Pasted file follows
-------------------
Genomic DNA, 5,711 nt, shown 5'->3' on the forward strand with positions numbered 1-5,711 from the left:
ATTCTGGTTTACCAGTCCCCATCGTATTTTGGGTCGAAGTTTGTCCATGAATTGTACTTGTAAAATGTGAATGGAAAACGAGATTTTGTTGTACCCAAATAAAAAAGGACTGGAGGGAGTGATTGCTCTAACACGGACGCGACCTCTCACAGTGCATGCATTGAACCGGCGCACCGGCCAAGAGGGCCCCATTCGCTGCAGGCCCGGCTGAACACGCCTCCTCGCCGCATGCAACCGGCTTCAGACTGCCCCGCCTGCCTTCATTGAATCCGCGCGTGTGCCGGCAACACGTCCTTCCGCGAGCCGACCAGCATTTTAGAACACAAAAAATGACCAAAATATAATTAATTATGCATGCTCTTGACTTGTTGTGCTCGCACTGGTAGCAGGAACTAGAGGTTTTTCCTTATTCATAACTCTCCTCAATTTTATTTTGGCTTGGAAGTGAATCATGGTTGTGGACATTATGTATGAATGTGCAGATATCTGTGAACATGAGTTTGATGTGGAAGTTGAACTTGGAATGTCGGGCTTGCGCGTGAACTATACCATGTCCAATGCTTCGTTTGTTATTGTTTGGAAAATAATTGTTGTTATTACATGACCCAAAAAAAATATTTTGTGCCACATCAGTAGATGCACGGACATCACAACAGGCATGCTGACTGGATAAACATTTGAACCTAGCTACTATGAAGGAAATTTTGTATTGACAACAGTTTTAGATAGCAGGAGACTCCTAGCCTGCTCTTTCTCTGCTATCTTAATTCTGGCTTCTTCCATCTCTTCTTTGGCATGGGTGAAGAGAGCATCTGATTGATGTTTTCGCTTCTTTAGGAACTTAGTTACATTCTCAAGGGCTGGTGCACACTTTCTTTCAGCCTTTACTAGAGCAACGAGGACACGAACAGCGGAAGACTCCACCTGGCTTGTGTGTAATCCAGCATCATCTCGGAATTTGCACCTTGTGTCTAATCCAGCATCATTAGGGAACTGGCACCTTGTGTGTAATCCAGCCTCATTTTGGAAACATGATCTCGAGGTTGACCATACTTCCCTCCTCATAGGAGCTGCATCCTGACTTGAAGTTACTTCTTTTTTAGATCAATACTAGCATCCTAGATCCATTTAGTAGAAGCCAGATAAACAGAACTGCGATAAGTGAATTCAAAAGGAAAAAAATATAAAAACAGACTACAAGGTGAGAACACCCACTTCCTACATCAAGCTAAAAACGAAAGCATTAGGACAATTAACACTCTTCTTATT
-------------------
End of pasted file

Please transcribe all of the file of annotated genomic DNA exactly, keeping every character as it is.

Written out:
Genomic DNA, 5,711 nt, shown 5'->3' on the forward strand with positions numbered 1-5,711 from the left:
ATTCTGGTTTACCAGTCCCCATCGTATTTTGGGTCGAAGTTTGTCCATGAATTGTACTTGTAAAATGTGAATGGAAAACGAGATTTTGTTGTACCCAAATAAAAAAGGACTGGAGGGAGTGATTGCTCTAACACGGACGCGACCTCTCACAGTGCATGCATTGAACCGGCGCACCGGCCAAGAGGGCCCCATTCGCTGCAGGCCCGGCTGAACACGCCTCCTCGCCGCATGCAACCGGCTTCAGACTGCCCCGCCTGCCTTCATTGAATCCGCGCGTGTGCCGGCAACACGTCCTTCCGCGAGCCGACCAGCATTTTAGAACACAAAAAATGACCAAAATATAATTAATTATGCATGCTCTTGACTTGTTGTGCTCGCACTGGTAGCAGGAACTAGAGGTTTTTCCTTATTCATAACTCTCCTCAATTTTATTTTGGCTTGGAAGTGAATCATGGTTGTGGACATTATGTATGAATGTGCAGATATCTGTGAACATGAGTTTGATGTGGAAGTTGAACTTGGAATGTCGGGCTTGCGCGTGAACTATACCATGTCCAATGCTTCGTTTGTTATTGTTTGGAAAATAATTGTTGTTATTACATGACCCAAAAAAAATATTTTGTGCCACATCAGTAGATGCACGGACATCACAACAGGCATGCTGACTGGATAAACATTTGAACCTAGCTACTATGAAGGAAATTTTGTATTGACAACAGTTTTAGATAGCAGGAGACTCCTAGCCTGCTCTTTCTCTGCTATCTTAATTCTGGCTTCTTCCATCTCTTCTTTGGCATGGGTGAAGAGAGCATCTGATTGATGTTTTCGCTTCTTTAGGAACTTAGTTACATTCTCAAGGGCTGGTGCACACTTTCTTTCAGCCTTTACTAGAGCAACGAGGACACGAACAGCGGAAGACTCCACCTGGCTTGTGTGTAATCCAGCATCATCTCGGAATTTGCACCTTGTGTCTAATCCAGCATCATTAGGGAACTGGCACCTTGTGTGTAATCCAGCCTCATTTTGGAAACATGATCTCGAGGTTGACCATACTTCCCTCCTCATAGGAGCTGCATCCTGACTTGAAGTTACTTCTTTTTTAGATCAATACTAGCATCCTAGATCCATTTAGTAGAAGCCAGATAAACAGAACTGCGATAAGTGAATTCAAAAGGAAAAAAATATAAAAACAGACTACAAGGTGAGAACACCCACTTCCTACATCAAGCTAAAAACGAAAGCATTAGGACAATTAACACTCTTCTTATT